Midland Swimmer (London, Ontario: Brick Books, 1996): 31.
1'He thought it had only been put there
2to finish off th' alphabet, like, though
3ampus-and (&) would ha' done as well.'
4 (George Eliot: Adam Bede)
5And had in fact, for generations --
6the plump, open armed '&' waving goodbye
7from the end of the old-world alphabet
8like an innkeeper framed in doorway candlelight,
9farewells swelled with hopes of come again.
10Then the old world burned down
11because we sensed, beyond the candle's glow,
12the road led to a dead end. No
13traveler returned, even the unverified
14odd reports of happy returns petered out.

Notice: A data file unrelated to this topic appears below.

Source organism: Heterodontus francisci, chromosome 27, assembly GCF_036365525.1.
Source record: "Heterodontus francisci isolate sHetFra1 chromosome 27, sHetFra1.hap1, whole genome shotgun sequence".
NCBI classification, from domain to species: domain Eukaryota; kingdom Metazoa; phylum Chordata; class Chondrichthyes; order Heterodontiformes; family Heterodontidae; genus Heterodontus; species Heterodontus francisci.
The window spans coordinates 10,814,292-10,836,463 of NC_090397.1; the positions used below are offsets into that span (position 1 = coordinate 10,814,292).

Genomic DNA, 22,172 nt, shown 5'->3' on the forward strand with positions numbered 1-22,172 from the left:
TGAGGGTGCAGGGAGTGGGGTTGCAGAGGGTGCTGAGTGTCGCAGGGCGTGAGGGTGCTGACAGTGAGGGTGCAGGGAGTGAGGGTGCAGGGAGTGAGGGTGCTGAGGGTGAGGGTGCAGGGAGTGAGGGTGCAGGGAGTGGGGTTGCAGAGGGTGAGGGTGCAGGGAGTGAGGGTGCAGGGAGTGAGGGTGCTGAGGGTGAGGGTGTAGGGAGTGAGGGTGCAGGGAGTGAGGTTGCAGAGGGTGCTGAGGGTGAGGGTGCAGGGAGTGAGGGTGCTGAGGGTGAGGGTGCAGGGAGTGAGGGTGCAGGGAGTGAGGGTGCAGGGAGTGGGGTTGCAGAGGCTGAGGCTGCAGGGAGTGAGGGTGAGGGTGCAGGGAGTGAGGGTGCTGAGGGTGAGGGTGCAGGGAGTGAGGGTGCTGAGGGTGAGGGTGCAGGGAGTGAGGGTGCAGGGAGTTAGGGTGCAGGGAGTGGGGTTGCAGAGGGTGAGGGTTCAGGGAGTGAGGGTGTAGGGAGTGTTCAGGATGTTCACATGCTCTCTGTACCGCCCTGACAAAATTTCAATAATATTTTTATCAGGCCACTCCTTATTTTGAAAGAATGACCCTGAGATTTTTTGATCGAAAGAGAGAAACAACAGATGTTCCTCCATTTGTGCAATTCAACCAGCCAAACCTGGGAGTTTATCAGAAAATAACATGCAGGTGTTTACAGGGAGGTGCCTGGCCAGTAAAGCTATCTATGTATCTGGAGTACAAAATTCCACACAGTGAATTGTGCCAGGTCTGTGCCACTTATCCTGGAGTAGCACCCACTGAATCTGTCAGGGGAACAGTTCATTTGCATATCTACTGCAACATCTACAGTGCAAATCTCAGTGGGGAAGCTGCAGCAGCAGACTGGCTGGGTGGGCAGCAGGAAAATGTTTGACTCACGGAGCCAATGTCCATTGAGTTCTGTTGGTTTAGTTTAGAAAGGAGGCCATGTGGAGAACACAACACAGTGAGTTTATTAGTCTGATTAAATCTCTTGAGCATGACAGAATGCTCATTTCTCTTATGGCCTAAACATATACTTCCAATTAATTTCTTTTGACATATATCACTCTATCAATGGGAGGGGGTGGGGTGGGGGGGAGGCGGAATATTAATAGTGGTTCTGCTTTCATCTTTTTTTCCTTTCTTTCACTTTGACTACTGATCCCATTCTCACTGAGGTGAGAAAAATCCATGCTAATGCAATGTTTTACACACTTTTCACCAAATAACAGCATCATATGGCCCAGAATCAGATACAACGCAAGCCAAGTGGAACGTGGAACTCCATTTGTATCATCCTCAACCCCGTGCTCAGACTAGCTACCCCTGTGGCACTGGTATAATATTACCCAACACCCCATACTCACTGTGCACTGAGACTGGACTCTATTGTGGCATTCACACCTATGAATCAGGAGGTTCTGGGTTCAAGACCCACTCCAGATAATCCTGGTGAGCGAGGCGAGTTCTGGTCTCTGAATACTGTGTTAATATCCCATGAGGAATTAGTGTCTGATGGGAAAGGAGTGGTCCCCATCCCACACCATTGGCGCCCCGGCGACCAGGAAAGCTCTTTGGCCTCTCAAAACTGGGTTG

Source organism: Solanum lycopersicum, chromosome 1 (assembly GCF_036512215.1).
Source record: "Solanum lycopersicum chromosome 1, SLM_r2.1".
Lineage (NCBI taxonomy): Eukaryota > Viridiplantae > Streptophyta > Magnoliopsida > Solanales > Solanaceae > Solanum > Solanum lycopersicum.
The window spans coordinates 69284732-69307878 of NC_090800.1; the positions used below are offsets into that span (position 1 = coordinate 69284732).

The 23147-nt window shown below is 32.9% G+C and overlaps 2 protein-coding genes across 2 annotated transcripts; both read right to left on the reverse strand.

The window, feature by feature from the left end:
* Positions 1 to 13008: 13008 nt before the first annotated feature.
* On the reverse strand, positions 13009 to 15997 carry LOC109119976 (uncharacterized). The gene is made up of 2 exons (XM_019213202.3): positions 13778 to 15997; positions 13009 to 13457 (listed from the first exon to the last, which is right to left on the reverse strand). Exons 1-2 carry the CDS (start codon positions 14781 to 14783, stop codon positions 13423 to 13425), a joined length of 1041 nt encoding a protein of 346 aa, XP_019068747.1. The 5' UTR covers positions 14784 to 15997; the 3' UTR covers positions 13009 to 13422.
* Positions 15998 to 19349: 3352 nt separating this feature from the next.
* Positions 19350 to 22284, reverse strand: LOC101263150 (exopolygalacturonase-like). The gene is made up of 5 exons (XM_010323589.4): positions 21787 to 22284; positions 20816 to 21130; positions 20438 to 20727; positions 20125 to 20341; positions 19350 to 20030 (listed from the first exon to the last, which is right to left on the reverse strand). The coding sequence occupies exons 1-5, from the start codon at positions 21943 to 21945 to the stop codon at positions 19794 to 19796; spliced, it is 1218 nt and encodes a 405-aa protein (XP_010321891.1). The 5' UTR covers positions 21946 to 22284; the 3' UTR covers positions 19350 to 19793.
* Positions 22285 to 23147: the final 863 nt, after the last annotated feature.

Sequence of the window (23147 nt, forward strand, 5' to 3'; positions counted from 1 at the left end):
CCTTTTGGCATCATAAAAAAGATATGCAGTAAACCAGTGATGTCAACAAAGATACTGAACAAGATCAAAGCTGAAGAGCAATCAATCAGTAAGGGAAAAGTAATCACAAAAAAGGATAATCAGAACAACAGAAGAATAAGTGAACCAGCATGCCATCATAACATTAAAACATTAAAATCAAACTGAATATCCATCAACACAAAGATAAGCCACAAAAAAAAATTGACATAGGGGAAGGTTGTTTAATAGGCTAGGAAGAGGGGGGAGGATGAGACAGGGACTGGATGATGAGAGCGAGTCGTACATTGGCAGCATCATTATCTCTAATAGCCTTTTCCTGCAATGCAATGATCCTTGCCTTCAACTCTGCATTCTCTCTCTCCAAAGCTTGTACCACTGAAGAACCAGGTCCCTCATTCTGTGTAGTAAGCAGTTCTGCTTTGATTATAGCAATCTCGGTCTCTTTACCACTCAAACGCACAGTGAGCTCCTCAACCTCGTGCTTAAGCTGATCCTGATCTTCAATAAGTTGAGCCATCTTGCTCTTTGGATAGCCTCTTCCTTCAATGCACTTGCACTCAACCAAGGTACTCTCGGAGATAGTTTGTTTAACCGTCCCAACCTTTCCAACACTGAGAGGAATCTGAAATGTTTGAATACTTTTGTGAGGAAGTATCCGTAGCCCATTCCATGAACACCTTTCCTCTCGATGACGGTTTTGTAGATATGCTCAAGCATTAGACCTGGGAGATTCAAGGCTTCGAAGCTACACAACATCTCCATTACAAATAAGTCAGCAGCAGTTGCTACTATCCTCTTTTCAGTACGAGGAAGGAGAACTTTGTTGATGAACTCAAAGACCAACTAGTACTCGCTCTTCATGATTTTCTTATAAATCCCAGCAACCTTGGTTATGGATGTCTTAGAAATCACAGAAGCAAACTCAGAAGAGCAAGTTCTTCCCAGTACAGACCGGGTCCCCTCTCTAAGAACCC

15So we renovated the alphabet, signing it
16off with a streamlined 'z' as sharp
17and final as lightning: no sense
18in posting notice of further connections
19that didn't exist, or passing off maps as places.
20Trouble was, nobody felt at home
21in the revamped compound. Bookings fell off,
22postcards of views of blank walls piled unsold
23in the unvisited gift shop, the same
24paperbacks stalled on the revolving racks.
25It was a paradise of sorts, a golden age
26of nullity, no relatives
27breaking the costly silence. No wonder Eliot's
29of Z's was somehow 'not right,' that
30'it was a letter you never wanted hardly.'
31He knew, as one newly released from the unlit
32cell of his long-unlettered ignorance,
33what you did want hardly: you wanted,
35abandoned at the dock -- someone to stand by.
36You were the murderess of your baby,
37silenced with a 'z.' You needed a hand,
38the open-armed return of all your relations.
39You wanted, harder than death, ampersand
RPO poem Editors:
<b>This poem cannot be published anywhere without the written consent of John Reibetanz or the Brick Books permissions department.</b>